Monday, February 7, 2011

When Mommy Gets Sick

When Mommy falls ill, the whole world slowly collapses.  The children eat plain bagels, plucked fresh from the grocery store plastic bag, for dinner while glued to a DVR'd episode of Super Why.  Piles of dirty laundry litter the living room floor, waiting in vain for someone to put them in the washing machine, and the kitchen sink overflows with pink acrylic dishes.  It will only take a few more meals for all clean dishes to be dirty, and the family will begin pouring milk directly into the cereal box.  Needless to say, no one has bathed in over three days and the kids are beginning to let off a pungent stench that cannot be camouflaged with a puff of aerosol deodorant.  Luckily, my nose is stuffed and I can ignore all odors in the air.

When another member of my family falls ill, I secretly love playing the role of nurse maid.  To me, the closer the patient is to death, the better.  However, I do not like caring for the slightly sick- Maisy when she is teething, Elana with croup, or Ted with an injured rotator cuff.  No, I like my patients nearly
unconscious, lying on the couch barely able to focus on the television screen, and with only enough energy to whimper for a glass of water.  That kind of invalid I'm all about!  I will eagerly fluff their pillows, make special trips to the grocery store for Ginger Ale and Saltines, and rent their favorite movies.  However, during my full five days of fever and immobilizing cough, not one member of my family asked me if I needed anything!

My husband truly wants to be able to step-up and play the role of super-hero father/husband, but whether it is nature or nurture, he has something missing (a maternal gene, maybe).  He attempted to take charge of the girls, fixing dinner, coordinating pajamas, reading stories, but they sensed his weakness and eagerly played up the tantrums.  Ted, not knowing any better, cave into demands for extra naked time, additional dessert, and longer story time. 

Elana, my four-year-old, tried to help by jamming her Fisher Price thermometer down my throat and sitting on my back while stroking my face and chanting "Poor Mommy!"  Maisy, who is not yet two, could not comprehend a day where Mommy didn't feel like reading stories and going to the park, so she just proceeded as normal.  

I quickly realized that when I am sick, I don't want a husband, nor children.  I want a mommy!

For the past week I have not been the model of perfect San Francisco parenting.  Here is a few of the mommy misdemeanors I committed in the past seven days:
  • On Sunday, after spending most of Saturday alone with the kids, Ted voiced that he needed a few hours to himself, so I decided to take both girls with me on a shopping trip to Michael's Craft Store and Target, while Ted napped.  Needless to say, I fed the kids chocolate goldfish crackers (yes, they come in chocolate) and juice boxes for lunch because I was too exhausted to fight with them over a piece of fruit.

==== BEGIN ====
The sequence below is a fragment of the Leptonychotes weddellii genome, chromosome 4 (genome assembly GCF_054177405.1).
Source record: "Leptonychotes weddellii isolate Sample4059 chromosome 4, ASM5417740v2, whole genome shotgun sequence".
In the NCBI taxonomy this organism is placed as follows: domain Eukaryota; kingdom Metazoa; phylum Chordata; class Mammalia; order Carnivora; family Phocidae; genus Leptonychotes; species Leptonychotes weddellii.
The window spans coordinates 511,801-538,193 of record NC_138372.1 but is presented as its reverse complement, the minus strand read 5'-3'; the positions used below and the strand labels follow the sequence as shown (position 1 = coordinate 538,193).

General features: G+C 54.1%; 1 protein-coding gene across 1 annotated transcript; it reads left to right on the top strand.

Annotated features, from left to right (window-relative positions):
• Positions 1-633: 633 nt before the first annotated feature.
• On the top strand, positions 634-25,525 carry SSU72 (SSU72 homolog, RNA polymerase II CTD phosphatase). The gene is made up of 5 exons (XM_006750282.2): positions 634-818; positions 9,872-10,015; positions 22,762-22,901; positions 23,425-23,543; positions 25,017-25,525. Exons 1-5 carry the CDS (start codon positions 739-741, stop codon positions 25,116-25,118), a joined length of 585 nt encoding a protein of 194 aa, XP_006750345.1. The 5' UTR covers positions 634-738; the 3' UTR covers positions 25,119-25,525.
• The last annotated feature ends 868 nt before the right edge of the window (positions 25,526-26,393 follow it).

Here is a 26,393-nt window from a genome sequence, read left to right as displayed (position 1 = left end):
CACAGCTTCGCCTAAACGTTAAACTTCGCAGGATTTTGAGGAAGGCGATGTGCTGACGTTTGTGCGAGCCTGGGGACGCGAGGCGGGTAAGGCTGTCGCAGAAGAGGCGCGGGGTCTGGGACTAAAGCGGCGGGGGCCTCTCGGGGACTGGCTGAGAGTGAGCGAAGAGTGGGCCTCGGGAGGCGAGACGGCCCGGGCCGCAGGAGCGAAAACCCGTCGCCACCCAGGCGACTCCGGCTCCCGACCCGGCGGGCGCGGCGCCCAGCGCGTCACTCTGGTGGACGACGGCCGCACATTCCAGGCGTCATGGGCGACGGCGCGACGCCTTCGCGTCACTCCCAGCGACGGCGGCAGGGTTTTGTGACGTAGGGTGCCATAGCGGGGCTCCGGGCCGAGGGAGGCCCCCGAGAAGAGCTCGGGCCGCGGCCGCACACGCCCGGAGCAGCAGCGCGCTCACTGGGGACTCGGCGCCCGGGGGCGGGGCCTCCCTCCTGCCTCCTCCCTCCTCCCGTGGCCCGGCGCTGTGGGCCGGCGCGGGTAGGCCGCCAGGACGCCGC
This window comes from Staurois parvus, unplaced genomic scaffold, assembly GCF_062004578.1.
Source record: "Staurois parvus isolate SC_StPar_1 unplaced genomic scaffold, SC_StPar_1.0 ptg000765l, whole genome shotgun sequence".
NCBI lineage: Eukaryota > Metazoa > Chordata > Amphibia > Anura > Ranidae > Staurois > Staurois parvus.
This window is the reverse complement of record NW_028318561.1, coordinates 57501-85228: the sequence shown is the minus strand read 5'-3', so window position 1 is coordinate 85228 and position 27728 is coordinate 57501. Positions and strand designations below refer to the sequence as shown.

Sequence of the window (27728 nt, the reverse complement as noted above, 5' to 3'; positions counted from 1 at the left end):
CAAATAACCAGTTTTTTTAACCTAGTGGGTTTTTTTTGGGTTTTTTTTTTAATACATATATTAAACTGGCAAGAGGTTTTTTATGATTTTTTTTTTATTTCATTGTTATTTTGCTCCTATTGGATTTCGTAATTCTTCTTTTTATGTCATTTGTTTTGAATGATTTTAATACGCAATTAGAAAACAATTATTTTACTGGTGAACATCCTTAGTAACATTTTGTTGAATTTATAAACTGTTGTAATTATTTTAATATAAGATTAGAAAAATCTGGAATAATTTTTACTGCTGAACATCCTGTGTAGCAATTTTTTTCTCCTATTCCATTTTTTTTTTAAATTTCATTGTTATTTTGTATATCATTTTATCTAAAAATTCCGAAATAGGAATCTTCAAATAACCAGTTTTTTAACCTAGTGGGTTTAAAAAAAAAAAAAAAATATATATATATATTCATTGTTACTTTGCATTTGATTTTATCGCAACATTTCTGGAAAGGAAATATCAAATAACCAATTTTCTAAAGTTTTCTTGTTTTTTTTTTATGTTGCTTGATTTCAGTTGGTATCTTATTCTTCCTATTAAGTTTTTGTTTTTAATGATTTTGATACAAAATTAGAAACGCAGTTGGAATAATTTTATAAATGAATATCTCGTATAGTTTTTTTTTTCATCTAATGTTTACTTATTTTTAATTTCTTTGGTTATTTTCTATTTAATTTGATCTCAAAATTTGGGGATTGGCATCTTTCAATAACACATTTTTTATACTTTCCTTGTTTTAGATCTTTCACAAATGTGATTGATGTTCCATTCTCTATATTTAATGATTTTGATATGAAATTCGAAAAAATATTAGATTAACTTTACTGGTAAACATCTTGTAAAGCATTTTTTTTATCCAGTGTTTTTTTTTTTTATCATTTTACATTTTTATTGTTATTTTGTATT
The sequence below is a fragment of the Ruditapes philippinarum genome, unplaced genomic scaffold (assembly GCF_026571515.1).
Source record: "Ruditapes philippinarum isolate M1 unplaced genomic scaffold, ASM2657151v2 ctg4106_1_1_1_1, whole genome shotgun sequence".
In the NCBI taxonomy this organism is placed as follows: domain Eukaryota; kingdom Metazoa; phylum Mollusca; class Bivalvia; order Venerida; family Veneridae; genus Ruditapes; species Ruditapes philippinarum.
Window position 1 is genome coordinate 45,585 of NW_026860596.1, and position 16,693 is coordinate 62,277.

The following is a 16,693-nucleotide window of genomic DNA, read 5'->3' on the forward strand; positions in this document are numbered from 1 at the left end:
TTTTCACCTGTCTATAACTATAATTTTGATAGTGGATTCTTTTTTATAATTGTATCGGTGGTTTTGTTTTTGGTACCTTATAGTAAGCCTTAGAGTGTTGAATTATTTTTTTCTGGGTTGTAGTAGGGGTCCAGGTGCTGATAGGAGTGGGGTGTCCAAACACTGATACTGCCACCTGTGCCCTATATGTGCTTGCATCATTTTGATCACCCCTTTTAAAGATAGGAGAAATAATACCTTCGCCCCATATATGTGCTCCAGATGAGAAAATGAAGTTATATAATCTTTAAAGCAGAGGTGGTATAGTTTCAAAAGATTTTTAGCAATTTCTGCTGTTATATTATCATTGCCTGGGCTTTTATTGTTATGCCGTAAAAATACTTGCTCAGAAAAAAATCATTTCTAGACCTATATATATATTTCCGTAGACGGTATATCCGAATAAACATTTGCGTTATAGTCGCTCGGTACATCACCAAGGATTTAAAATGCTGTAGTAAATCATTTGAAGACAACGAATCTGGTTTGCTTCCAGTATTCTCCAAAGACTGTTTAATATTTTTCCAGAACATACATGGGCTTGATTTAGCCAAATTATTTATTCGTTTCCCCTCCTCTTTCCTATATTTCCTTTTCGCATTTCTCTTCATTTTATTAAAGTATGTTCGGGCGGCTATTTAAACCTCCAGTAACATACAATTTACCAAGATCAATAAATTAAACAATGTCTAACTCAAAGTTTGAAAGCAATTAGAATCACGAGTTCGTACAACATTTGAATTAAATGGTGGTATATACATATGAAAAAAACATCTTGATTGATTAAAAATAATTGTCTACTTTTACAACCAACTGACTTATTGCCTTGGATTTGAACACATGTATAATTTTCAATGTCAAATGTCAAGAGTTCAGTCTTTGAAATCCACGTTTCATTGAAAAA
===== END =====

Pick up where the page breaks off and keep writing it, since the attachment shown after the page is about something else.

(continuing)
• On Monday Elana's preschool teacher gave me the ultimate "Bad Mommy" look when Elana arrived wearing her over-sized pair of high heeled, pink, plastic, dress-up shoes, with no back up pair in sight.  I can't honestly say that I didn't try too hard to dissuade her choice of foot wear. My mind was preoccupied with making sure I had taken the authorized does of Tylenol and Ibuprofen.
  • On Tuesday the babysitter came and took charge of the kids while I napped and watched reruns of 90210 on Soap Net.  When he returned the kids at 5 o'clock that afternoon, I didn't move from the couch and inserted one video after the other until Ted made it home from work.  Eventually the kids complained that they were thirsty, and I pointed them to an old bottle of water that had been buried in the couch cushions.
By Wednesday, with the fever still lingering, I did what any reasonable person (with parents living in the nearby vicinity), would do, I convinced my stepmom to come and play over-indulgent Grandma for the day.  The consequence, I was finally able to be the sick patient lounging on the couch while watching reruns of Desperate Housewives and Grey's Anatomy on Lifetime, while my stepmom did the laundry, made a delicious and nutritious homemade dinner, and asked me what I needed!  By my fourth hour of day-time TV, I was seriously contemplating buying PajamaJeans (they're pajamas that look like jeans!).
So, how do  moms do it?  What do we do when the one person who makes the world run (i.e. knows how each child likes her grilled cheese sandwich cut and where the favorite lovies are hidden), is laid-up?  Here is my list of tips to get you, and your family, through the worst of your illness:
  1. Ditch all rules about screen-time and television.  Utilize the electronic babysitter as frequently and for as long as you need.  Do not feel guilty after pressing play for the fifth time.  
  2. Don't worry about the kids nutrition.  If they eat left over, delivery, pizza with the occasional piece of fresh fruit (or not) for the next 72 hours, they will survive.   
  3. Call in the back-ups.  Do you have family/friends/babysitters nearby that can take the kids out of the house for a few hours so you can either sleep or lie on the couch watching bad, but oh so compelling, soap-operas?
  4. Find a way, any possible way, to rest.  If this means giving the kids a bag full of Halloween candy and locking yourself in your bedroom with a fan blowing a full speed to block out the sound of little footsteps, do it!  
  5. Voice your needs!   Chances are that your partner, and your children, do not have the mental capability to predict your needs, however obvious they truly are.  Be specific and be firm.  Learn to demand that nobody even think of knocking on your bedroom door for the next two hours.  Better yet, send them all out of the house until bedtime, and not a minute sooner!






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